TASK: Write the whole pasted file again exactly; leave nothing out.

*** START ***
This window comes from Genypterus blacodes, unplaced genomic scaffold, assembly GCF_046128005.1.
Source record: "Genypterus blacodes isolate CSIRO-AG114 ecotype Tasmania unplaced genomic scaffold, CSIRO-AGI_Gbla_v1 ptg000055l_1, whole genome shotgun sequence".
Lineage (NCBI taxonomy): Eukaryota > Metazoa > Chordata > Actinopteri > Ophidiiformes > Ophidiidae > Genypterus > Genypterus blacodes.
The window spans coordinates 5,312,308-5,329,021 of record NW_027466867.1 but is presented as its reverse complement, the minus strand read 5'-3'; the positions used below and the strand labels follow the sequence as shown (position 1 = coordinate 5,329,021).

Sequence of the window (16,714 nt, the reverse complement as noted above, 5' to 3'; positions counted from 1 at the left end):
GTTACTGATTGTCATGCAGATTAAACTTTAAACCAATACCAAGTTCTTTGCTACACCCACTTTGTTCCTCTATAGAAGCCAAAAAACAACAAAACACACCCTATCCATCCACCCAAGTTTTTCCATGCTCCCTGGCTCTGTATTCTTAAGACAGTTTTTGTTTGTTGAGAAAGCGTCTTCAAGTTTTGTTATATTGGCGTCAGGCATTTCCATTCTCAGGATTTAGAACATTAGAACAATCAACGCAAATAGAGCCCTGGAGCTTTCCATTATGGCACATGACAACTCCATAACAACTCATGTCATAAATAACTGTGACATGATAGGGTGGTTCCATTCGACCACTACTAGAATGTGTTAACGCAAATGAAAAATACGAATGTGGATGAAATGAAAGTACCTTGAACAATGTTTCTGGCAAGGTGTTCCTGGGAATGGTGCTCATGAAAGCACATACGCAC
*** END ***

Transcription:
This window comes from Genypterus blacodes, unplaced genomic scaffold, assembly GCF_046128005.1.
Source record: "Genypterus blacodes isolate CSIRO-AG114 ecotype Tasmania unplaced genomic scaffold, CSIRO-AGI_Gbla_v1 ptg000055l_1, whole genome shotgun sequence".
Lineage (NCBI taxonomy): Eukaryota > Metazoa > Chordata > Actinopteri > Ophidiiformes > Ophidiidae > Genypterus > Genypterus blacodes.
The window spans coordinates 5,312,308-5,329,021 of record NW_027466867.1 but is presented as its reverse complement, the minus strand read 5'-3'; the positions used below and the strand labels follow the sequence as shown (position 1 = coordinate 5,329,021).

Sequence of the window (16,714 nt, the reverse complement as noted above, 5' to 3'; positions counted from 1 at the left end):
GTTACTGATTGTCATGCAGATTAAACTTTAAACCAATACCAAGTTCTTTGCTACACCCACTTTGTTCCTCTATAGAAGCCAAAAAACAACAAAACACACCCTATCCATCCACCCAAGTTTTTCCATGCTCCCTGGCTCTGTATTCTTAAGACAGTTTTTGTTTGTTGAGAAAGCGTCTTCAAGTTTTGTTATATTGGCGTCAGGCATTTCCATTCTCAGGATTTAGAACATTAGAACAATCAACGCAAATAGAGCCCTGGAGCTTTCCATTATGGCACATGACAACTCCATAACAACTCATGTCATAAATAACTGTGACATGATAGGGTGGTTCCATTCGACCACTACTAGAATGTGTTAACGCAAATGAAAAATACGAATGTGGATGAAATGAAAGTACCTTGAACAATGTTTCTGGCAAGGTGTTCCTGGGAATGGTGCTCATGAAAGCACATACGCAC